So how do we learn?

Recently a few people gathered in a rented house on the outskirts of Athens to discuss the present state and the future of Edgeryders LBG, the social enterprise built on top of the Edgeryders community. I suggested we enter an acceleration programme as a way to build awareness of what we want to do and come up with a plausible plan to get there. in 2014-15 we turned around about 110,000 GBP. Not enough to survive, obviously. But how much is enough? How high should we aim? How can we get there so that the journey is interesting, and people in the community are empowered to participate in the action and the relative prosperity that the action builds? I simply have no idea. We are all too inexperienced; the acceleration programme might provide the help we need to figure this thing out (and I have started researching it).

To my surprise, people in the room did not seem to think this acceleration program was such a great idea. We need to learn, everyone agreed, but that is not the right way. But how, then? “From each other, like children” said @Matthias. This would work a lot better if at least one of us had domain experience in the consultancy business, or simply was a pureblood entrepreneur filled with animal spirits. Unfortunately, that is not the case.

@Noemi and I are tentatively up for taking the Unreasonable Institute program in 2016. However, if we do that, that will make us the de facto leaders (“the people with the plan”), and I am not sure everyone is prepared to accept the leadership of someone on the basis of having done a complicated spreadsheet aka “the business plan”. And yet, a plan is needed for me.

Does anybody have any brilliant ideas?

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Three different kind of applications

OpenConsultancy is a set of processes, methodologies and tools to surface and harness collective intelligence towards any problem in an enabling environment (platform and events) that is costly to maintain.

Clients and most protagonists within the community and company are outcomes oriented. Even if we know the collective intelligence is key to achieving credible proposals for how to achieve the desired outcomes, people will not put attention, time and money to support processes unless they are packaged as services that help us achieve our “selfish” objectives, i.e. result in tangible opportunities to build outcomes we want .

Building those opportunities (what we think of as paid OpenConsultancy gigs or funded research projects) requires a rare combination of skills and a lot of time. This currently being generated through hard work from core of Edgeryders LBG that is not visible at the moment.

After the retreat it struck me that it makes sense to understand and build Edgeryders LBG not as one thing but as three different components.

  1. Platform for collaborative project building and collective action.

  2. Individual flagship projects which operate as businesses that use (and pay for) shared administrative and digital infrastructure provided by Edgeryders LBG.

  3. A technology-aided service for matchmaking between funders/investors and trailblazers.

The proposal to join accelerators makes total sense for each of the components separately because they have separate metrics, paths to sustainability and potential revenue streams.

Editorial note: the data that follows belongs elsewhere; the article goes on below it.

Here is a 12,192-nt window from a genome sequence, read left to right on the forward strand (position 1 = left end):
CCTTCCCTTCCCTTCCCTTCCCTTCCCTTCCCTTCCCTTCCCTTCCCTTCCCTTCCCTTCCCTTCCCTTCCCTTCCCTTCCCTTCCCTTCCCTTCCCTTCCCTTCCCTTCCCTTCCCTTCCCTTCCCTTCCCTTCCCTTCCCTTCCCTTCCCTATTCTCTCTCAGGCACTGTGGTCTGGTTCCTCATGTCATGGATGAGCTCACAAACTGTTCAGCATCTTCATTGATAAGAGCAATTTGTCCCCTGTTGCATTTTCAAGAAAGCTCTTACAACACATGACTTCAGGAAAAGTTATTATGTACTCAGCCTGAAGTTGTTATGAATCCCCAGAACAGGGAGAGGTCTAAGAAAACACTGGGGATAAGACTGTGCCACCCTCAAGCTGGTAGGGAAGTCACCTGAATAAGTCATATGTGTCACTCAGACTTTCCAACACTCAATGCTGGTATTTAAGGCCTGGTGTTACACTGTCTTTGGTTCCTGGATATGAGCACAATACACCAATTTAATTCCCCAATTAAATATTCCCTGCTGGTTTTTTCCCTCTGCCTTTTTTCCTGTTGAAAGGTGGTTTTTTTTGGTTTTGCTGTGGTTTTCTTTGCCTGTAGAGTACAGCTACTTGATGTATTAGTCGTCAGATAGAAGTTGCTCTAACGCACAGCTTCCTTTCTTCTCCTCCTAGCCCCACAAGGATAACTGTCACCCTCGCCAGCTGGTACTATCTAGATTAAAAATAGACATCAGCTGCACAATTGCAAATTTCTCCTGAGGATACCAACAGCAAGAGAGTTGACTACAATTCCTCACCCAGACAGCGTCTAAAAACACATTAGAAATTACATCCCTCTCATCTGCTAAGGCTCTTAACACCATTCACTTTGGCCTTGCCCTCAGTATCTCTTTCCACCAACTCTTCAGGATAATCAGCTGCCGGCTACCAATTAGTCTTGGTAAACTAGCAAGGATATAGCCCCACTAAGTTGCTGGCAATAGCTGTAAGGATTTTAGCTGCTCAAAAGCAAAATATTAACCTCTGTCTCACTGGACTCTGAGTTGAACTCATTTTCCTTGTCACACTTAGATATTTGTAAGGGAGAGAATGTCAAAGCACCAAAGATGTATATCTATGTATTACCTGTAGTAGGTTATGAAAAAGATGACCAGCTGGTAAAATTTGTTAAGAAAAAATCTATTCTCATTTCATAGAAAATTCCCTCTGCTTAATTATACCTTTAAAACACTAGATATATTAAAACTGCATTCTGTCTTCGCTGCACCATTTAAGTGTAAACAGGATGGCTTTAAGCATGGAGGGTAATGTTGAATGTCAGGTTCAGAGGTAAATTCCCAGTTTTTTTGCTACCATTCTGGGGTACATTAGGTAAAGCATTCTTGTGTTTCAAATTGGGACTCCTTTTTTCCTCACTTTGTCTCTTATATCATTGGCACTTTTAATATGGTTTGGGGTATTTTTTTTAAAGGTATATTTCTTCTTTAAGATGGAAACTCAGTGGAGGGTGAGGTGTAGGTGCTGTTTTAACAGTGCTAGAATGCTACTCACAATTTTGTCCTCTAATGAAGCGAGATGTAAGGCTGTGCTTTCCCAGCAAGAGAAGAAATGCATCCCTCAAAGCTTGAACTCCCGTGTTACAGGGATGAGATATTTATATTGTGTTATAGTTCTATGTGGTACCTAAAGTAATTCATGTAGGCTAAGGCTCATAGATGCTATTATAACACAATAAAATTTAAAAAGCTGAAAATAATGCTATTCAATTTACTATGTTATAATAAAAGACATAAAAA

I am up for crafting applications to, and participating in, accelerators for one or more of the three components. And suspect the same is true for others :slight_smile:


What came to me when I read Nadia’s comment was that one of the reasons I (without thinking too deeply) was sceptical about the accelerator was that it seemed rather too unfocused. Projects that will benefit most from an accelerator will be noes that are clear about what they are about and how they are going to make money from it. I suspect what Edgeryders Lbg needs is a sort of shorter, pre-accelerator programme that helps you/us get clarity about who you/we are and what you/we are about.


If everything is clear you do not need an accelerator, you just need to execute what you clearly need to get the clearly desirable goals.

In fact, if I had the ear of a wise, smart, experienced business person ready to give us advice I would ask fairly precise questions. I would start from the results of the bootstrapping phase, that proves there is at least some demand for consultancy services that (1) use collective intelligence instead of professional consultants, and hence (2) connect the client with radical people on the edge and their practices. I consider this our core business until proven otherwise. Once this mythical advisor is informed about this, I would ask her the following questions:

  1. What non-billable services (admin, comms etc.) does the Edgeryders billable consultancy work require?
  2. Realistically, how big must Edgerdyers grow in order to fund those non-billable services from the margin earned from the billable consultancy work? This depends on (a) nature and cost of core services as per question 1, (b) margin.
  3. Opportunities: are there other billable consultancy products that we are not currently supplying and arise as a natural complementarity of what we are doing already? Example: could we make a product to help organisations think like networks? If there are, how do we roll out and transform them into business areas?
  4. How can Edgeryders as a corporate vehicle better serve the community's projects? Fellowships "no string attached"?  Joint projects? Starting companies of which ER is a partner together with the person proposing the project? How does that feed back into the core business?